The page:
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Grandview responds; panel report expected in 60 days

In a letter sent last week to the Pennsylvania Human Relations Commission, management at Grandview Golf Club said it was not motivated by race or gender during an incident earlier this year in which the police were called on five black women golfers.

The letter, posted by WPMT-TV, was from York-based Benn Law Firm and addressed to Chad Lassiter, executive director of the commission.

It stated that the Dover Township golf club declined to participate in a recent commission hearing as the club was in pending litigation with several of the women alleging racial discrimination at the club.   

A fact-finding hearing conducted by the commission on the case concluded Friday. The commission plans to file a report within the next 60 days.
On April 21, management at Grandview called the police twice on Sandra Thompson, 50, Myneca Ojo, 56; Karen Crosby, 58; and sisters Sandra Harrison, 59, and Carolyn Dow, 56, asking them to leave the course. They were accused of playing golf too slowly.
According to the Grandview letter, the club said the first call to police was motivated by the women’s “unequivocal verbal refusal to pick up their pace of play when asked to do so the first time.”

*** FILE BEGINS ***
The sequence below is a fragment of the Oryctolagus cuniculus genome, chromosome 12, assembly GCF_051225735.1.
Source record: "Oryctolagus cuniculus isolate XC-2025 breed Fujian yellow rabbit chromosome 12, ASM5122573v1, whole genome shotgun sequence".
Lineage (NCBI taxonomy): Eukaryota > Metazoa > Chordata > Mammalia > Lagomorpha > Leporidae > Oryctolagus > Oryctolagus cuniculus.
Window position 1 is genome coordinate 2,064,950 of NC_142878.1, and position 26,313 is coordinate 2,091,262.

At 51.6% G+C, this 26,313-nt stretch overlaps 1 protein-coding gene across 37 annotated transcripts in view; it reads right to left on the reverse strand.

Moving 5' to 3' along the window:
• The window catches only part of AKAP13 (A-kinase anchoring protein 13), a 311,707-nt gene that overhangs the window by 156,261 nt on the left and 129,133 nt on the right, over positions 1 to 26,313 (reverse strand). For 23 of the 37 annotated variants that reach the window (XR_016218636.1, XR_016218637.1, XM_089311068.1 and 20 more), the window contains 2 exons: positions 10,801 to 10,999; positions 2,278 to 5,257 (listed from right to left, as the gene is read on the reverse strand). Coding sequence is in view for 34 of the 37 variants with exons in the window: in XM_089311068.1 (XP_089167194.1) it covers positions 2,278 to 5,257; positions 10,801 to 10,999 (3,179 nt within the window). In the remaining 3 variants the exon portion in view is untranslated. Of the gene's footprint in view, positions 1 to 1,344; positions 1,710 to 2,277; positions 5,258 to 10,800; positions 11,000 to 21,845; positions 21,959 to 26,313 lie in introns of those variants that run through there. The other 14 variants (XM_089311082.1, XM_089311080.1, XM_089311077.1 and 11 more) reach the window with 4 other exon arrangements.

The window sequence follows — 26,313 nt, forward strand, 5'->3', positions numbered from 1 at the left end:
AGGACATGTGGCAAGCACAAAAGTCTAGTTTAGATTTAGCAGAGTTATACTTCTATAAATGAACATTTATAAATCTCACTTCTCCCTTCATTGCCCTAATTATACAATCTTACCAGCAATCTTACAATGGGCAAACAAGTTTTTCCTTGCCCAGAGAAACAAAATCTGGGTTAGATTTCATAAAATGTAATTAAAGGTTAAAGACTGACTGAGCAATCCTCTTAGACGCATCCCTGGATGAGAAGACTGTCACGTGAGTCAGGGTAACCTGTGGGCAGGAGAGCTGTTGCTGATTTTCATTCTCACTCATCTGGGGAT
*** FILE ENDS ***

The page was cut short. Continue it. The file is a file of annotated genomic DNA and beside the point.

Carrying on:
The club also alleged the women took an extensive break after finishing hole No. 9 and went to the parking lot to drink beverages, which is a violation of Grandview’s policy. 

Several testified

Over the course of the two-day hearing last week, commissioners of the state agency listened to testimony from the women, another golfer, Jerry Higgins, as well as Dr. Walter Palmer, president and founder of the Palmer Foundation and a lecturer at the University of Pennsylvania. He provided expert analysis on implicit bias and race relations.

The five women golfers testified that they were targeted because of their race and gender. Higgins testified that the women were keeping normal pace on the course. 

Although representatives from Grandview did not testify at the hearing, former York County commissioner Steve Chronister, whose son Jordan is a co-owner of the golf course, was heard on 911 tapes during the hearings. Chronister and his son, Jordan, and other partners purchased the golf club last year.

Details also emerged at the hearing that a few of the women received phone calls shortly after the incident from a woman who identified herself as the golf club co-owner, J.J. Chronister, who offered up an apology and a request to meet that morning. Though they weren’t able to meet at that time, Chronister followed up with an email apology that stated she wanted to look into what happened so as to provide proper staff and ownership training, Ojo said.

Grandview backtracked from that apology in a formal statement provided to the York Daily Record. 

In the letter addressed to Lassiter, Grandview said that initially they felt the apology was well-received until videos of the incident appeared on social media. The club also said in that letter that it had hired a business consultant who will offer inclusive education.

Emily Thurlow
​Emily Thurlow covers York County​ for the Central Penn Business Journal. Have a tip? Drop her a line at [email protected].

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